Astronomers have, for the first time, detected a fast radio burst that spews powerful radio signals from the distant depths of space on a regular schedule, according to fresh research.
Fast radio bursts are bizarre. They appear as bright blips of radio light that last less than a few milliseconds before disappearing, only to occasionally pop again unpredictably. Some have only been spotted once, and a few are known to flare up randomly now and again. Their erratic nature makes them difficult to study and scientists still don’t know what they are really caused by.
A crew of physicists working on the Canadian Hydrogen Intensity Mapping Experiment Fast Radio Burst Project (CHIME/FRB) have finally discovered one that appears to flash repeatedly in a regular manner, roughly every 16.35 days. They reported their findings [PDF] on arXiv; the paper has yet to be officially published in a peer-reviewed publication.
The researchers recorded 28 bursts from the object codenamed FRB 180916.J0158+65 – some 500 million light-years away – from September 2018 to October 2019. “We find that bursts arrive in a 4.0-day phase window, with some cycles showing no bursts, and some showing multiple bursts, within CHIME’s limited daily exposure,” they wrote.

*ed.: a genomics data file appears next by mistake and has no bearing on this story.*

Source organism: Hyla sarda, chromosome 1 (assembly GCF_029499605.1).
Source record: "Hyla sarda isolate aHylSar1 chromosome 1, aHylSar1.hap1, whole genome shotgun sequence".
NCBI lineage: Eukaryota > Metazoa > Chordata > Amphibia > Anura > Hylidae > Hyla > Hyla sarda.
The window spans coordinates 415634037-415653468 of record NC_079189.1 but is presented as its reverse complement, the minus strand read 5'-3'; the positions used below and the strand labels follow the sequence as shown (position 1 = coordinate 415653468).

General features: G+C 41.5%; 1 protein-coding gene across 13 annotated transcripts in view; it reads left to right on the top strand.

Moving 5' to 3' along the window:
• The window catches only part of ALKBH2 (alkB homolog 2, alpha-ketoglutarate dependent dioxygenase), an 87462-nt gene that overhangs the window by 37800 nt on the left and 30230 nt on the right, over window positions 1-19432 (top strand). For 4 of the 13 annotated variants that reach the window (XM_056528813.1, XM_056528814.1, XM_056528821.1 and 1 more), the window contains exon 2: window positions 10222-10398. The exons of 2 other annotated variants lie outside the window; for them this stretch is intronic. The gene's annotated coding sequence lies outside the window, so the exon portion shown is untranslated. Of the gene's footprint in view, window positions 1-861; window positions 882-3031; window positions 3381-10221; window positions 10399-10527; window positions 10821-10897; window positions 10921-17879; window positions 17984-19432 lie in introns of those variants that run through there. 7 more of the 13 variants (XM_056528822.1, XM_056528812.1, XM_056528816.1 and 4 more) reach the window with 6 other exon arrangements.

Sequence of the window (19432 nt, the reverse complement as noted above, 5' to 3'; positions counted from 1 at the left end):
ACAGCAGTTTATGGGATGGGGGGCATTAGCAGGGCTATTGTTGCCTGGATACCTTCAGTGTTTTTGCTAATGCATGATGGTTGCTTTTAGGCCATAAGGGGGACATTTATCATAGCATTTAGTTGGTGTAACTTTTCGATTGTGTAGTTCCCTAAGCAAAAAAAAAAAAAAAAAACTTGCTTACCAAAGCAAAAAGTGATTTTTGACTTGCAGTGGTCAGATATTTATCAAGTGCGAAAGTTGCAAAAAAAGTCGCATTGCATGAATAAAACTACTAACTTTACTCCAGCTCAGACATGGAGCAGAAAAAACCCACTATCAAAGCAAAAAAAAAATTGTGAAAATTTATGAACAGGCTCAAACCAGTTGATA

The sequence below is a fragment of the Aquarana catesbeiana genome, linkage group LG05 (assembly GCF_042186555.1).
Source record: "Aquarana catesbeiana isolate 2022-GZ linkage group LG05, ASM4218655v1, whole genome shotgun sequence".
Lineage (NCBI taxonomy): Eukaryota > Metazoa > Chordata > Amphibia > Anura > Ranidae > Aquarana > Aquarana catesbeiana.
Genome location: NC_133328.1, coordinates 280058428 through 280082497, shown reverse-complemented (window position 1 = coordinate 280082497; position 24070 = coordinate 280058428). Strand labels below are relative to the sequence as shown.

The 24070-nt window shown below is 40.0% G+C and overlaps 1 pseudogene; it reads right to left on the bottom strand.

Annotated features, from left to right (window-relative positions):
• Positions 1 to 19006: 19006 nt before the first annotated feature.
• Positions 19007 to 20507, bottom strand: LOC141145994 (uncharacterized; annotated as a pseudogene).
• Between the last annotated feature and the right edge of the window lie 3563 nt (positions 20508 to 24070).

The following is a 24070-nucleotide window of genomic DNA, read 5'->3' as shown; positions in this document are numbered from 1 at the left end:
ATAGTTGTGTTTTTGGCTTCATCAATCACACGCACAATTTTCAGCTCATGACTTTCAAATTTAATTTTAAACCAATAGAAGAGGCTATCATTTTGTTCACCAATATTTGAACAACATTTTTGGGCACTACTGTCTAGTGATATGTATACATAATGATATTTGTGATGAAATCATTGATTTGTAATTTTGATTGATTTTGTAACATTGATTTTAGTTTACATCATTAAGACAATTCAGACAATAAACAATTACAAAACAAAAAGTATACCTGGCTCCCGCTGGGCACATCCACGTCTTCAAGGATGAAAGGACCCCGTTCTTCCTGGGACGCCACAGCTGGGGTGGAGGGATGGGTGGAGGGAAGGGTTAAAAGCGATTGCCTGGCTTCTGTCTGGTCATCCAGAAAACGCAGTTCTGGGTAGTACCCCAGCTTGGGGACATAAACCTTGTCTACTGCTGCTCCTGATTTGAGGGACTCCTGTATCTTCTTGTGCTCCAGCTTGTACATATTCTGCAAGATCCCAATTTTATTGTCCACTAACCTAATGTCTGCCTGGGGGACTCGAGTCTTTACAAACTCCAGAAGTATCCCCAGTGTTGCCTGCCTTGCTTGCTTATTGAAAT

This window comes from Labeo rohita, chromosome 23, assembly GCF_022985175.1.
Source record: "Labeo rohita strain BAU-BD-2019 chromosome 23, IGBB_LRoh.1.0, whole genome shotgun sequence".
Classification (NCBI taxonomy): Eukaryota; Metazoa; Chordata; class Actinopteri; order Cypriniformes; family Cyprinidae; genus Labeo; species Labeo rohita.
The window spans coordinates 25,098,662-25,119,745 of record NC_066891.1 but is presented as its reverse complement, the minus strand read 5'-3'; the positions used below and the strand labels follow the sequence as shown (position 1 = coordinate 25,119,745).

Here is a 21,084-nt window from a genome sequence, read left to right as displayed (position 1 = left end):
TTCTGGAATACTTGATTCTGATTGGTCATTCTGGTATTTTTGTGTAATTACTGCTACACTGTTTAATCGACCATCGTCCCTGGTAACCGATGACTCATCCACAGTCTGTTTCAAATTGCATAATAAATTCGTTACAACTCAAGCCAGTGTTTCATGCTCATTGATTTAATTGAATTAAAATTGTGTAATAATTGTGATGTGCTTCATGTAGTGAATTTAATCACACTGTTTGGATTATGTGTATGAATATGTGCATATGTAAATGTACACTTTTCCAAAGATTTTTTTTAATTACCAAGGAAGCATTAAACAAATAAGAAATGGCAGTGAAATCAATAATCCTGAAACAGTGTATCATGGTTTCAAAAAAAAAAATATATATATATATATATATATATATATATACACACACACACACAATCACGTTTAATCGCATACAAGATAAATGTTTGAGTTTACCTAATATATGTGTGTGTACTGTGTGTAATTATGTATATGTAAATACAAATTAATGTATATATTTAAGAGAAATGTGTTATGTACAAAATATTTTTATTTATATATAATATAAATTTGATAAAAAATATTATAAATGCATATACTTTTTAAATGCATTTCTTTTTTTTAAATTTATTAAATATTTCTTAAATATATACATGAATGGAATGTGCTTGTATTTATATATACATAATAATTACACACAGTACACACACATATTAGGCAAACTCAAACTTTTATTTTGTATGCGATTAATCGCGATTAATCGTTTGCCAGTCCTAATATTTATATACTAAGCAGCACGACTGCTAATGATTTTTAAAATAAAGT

In other words, the new burst either stays quiet or emits multiple radio signals in four-day cycles every 16.35 days or so. The periodic nature has led the team to whittle down the number of possibilities of what FRBs might be.
“Our results suggest a mechanism for periodic modulation either of the burst emission itself, or through external amplification or absorption, and disfavour models invoking purely sporadic processes,” the paper said.
Typical! You wait ages for a fast radio burst from outer space, and suddenly 13 show upREAD MORE
The latest discovery rules out the chance that FRBs are forged from one-off events like black hole explosions or exceptionally energetic supernovae. Instead, the researchers believe that the outbursts are caused by some regular process, like a binary system where the source of the FRBs is locked in an orbit with a star or small black hole, or perhaps they are caused by a low-mass star and a powerful pulsar circling one another.
Another popular theory involves a magnetar, a type of rotating neutron star with a strong magnetic field. The rotation period of these objects is, however, less than 12 seconds as far as we know, and that's much longer than the duration of a FRB.
The researchers need more data to crack the puzzle of what a FRB really is. “Future observations, both intensity and polarimetric, and at all wavebands, could distinguish among models and are strongly encouraged, as are searches for periodicities in other repeaters, to see if the phenomenon is generic,” they concluded. ®